While most of the talk around building scalable online solutions around electronic voting has been a mere hypothesis, there are cases in point proving that governments using blockchain for electronic voting is more than sensationalist journalism.
Use Case #1 – Voatz
The 2018 U.S. midterm elections weren’t just the battleground to decide the winners for 35 of the 100 seats in the United States Senate. It was also a pilot of the Voatz app which experimented, with the approval of federal agencies, to register and lodge the votes of American nationals living outside the borders.
The app phased its platform to 144 voters located in 31 international destinations and successfully charted their votes to the government. Voatz combines a plethora of technologies the frontrunner of which is Blockchain, coupled with specs of cybersecurity, malware detection, biometrics, and user identification. An independent testing lab even certified Voatz as compliant with the Federal voting system guidelines. As a Blockchain development company, we can authoritatively say that such an app can be easily engineered to the discreet needs of the country, with progressive and experienced heads working on the project.
Use Case #2 – Votem
Votem is another voting app based on Blockchain. It made the center stage being the choice-app used to cast 1.8 million votes by music lovers around the world for the 2018 inductee of Rock and Roll Hall of Fame. Interestingly enough, it did so without being hindered by cyber attacks, hacking, identity theft, or other security flaws. To date, this is the heaviest use of a blockchain-based tech intermediary for online voting.
Use Case #3 – Smartmatic-Cybernetica
This was apparently the first-ever demonstration of a blockchain-based app back in 2016. The Grand Old Party’s (GOP) caucus occasioned the use of this online voting app to enable 24,486 workers to impact the election outcome from 45 countries. The app review, just like the user participation was overwhelming and laid the groundwork for future projects to flourish.
Smartmatic-Cybernetica is a syndicate of European nations whose electronic voting systems have been widely used by governments. Estonia was the most prominent example of this, that employed a digitized, non-blockchain solution by the company for the 2014, 2015 elections. Voters used their state-issued IDs and/or mobile IDs to log into the internet-enabled platform and cast votes.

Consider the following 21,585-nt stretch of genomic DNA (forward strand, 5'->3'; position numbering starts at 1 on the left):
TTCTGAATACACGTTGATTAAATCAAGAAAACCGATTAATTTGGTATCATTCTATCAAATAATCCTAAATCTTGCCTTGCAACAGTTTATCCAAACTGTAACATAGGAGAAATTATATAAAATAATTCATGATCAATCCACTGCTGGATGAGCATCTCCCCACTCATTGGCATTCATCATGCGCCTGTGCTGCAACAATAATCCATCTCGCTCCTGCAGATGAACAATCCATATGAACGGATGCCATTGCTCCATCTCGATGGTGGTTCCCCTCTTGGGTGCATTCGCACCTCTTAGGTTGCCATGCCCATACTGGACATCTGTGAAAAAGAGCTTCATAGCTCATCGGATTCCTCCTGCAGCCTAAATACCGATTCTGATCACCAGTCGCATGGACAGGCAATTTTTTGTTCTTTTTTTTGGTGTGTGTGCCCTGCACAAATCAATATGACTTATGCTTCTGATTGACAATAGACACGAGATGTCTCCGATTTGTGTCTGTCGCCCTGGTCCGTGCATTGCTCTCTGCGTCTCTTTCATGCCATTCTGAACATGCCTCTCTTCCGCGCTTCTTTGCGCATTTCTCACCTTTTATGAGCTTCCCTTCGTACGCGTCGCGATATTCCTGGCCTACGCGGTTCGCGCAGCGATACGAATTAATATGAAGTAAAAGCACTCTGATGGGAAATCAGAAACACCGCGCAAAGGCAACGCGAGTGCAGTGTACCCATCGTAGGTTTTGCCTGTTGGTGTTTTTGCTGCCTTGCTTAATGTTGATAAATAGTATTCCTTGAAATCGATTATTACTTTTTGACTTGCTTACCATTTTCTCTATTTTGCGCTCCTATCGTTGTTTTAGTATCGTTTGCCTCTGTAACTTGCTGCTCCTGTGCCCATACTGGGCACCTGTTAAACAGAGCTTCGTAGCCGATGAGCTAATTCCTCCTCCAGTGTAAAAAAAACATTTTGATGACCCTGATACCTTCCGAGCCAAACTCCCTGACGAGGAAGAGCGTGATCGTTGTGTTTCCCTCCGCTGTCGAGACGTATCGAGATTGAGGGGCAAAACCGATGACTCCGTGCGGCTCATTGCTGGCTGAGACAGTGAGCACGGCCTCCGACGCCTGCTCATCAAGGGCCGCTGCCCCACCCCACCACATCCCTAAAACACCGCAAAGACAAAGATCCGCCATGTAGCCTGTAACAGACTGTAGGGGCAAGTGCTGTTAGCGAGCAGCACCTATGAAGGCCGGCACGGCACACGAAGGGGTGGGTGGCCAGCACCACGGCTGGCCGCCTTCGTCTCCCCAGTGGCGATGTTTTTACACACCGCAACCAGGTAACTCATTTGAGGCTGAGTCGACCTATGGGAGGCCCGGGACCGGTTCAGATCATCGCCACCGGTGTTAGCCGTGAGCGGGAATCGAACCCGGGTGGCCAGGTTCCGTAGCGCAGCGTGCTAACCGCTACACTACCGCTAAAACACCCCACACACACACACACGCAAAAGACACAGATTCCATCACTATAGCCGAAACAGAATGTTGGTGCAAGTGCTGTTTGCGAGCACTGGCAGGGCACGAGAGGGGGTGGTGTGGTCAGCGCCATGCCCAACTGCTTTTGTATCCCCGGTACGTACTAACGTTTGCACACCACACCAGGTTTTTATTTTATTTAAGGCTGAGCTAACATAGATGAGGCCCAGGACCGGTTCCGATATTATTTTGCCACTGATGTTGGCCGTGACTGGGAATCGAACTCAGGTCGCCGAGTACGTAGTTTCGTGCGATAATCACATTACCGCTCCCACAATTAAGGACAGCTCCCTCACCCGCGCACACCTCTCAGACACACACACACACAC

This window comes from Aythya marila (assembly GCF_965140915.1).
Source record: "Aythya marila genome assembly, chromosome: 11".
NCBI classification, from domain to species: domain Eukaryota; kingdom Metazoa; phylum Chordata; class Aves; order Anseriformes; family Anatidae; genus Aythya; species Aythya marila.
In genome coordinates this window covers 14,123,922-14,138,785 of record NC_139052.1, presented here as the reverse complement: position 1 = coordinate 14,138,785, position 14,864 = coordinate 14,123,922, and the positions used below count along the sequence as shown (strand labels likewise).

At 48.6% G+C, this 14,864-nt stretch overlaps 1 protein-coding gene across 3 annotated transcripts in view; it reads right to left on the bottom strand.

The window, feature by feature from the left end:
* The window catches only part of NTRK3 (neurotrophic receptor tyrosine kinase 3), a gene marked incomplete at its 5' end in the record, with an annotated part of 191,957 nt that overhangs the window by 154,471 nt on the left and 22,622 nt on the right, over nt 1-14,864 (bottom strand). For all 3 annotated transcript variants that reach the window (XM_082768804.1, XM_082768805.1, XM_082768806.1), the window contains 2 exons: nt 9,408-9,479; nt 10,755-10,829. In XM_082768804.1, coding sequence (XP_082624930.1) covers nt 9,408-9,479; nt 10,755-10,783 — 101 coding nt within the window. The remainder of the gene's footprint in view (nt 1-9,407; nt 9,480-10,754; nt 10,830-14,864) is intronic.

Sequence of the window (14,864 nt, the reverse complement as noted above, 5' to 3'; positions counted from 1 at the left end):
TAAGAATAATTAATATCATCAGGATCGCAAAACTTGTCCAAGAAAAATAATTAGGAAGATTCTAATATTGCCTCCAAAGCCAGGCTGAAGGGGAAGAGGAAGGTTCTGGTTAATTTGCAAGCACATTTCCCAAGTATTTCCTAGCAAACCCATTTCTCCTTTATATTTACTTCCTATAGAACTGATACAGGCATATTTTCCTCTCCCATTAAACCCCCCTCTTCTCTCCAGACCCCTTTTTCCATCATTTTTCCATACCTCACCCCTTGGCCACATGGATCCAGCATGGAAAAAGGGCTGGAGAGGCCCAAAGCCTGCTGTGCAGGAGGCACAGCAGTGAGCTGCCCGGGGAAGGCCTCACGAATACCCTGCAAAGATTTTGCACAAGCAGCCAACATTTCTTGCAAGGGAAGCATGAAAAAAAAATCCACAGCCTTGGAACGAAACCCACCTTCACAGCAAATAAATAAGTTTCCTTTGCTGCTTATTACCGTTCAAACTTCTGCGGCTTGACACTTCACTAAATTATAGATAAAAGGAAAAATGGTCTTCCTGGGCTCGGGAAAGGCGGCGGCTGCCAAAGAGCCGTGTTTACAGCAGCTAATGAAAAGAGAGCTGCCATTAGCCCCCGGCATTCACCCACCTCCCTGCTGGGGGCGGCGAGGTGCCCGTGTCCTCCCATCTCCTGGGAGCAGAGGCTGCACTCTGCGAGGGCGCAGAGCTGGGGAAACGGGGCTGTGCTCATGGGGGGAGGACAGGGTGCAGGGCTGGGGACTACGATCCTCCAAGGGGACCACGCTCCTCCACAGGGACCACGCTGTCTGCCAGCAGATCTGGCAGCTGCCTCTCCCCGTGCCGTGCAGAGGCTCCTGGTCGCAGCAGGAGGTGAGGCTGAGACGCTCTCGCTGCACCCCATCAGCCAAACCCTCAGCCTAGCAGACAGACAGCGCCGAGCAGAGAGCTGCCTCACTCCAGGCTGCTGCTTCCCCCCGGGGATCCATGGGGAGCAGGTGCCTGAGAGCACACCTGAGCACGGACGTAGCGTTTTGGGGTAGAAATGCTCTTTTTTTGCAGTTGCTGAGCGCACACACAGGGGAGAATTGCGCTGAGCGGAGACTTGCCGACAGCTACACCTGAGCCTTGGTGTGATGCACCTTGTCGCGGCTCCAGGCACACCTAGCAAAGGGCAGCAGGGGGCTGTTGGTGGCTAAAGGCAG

Even amidst a plethora of benefits and real-life applications of blockchain in voting, there are some challenges involved with the incorporation.
Blockchain Design That Solves the Challenges of Decentralized Voting System
The 2020 U.S. Presidential election has sparked a debate of whether sending ballots from home can be trusted or not. If vote duplication was ever a concern, fear can be allayed with an e-voting system using Blockchain.
In terms of accessibility as well, such an app could be cross-compatible and be accessed from PCs and mobile phones. Nevertheless, there remains a smokescreen over key questions such as who will regulate the day-to-day operations of the Blockchain and what information shall be open to the public for verifying everything.
Based on our experience that we have gathered by working with government bodies on making their voting process efficient, we’d advise you to address the following scope of work if you are considering getting a blockchain-based voting app developed:
The architecture should balance anonymity with accountability
The blocks should offer sufficient public inspection of the app alongside maintaining voter identity. The distributed ledger should act as a one-stop-shop for vote counts, something that any party, with sufficient resources, can fact-check.
Pay close attention to design
The multi-layered design could include the distributed ledger allocating tokens to a polling station. These tokens will help in keeping the exact count of total votes cast and will be further issued under the name of each voter registered at that polling station. The actual voting is recorded on a sidechain. Once the final vote has been cast, the entire record is transferred to the parent blockchain.
We can use Ethereum for this purpose and vote registrations could be effectuated with smart contracts. The federal agencies can then step in and apply a multi-signature to all votes, following which the smart contract associates the same with the actual voter. With a dedicated in-house wing offering blockchain development solutions, Appinventiv can offer you plenty of design alternatives for such Business-to-Government (B2G) segments.
The future of voting is without a speck of doubt, electronic and digital. Blockchain definitely has the firepower to augment such systems, but unless you’re in touch with the right vendor, envisaging let alone launching such a solution would be unthinkable. There are legions of Blockchain app development services out there, and we hope you have the sight to differentiate good from great.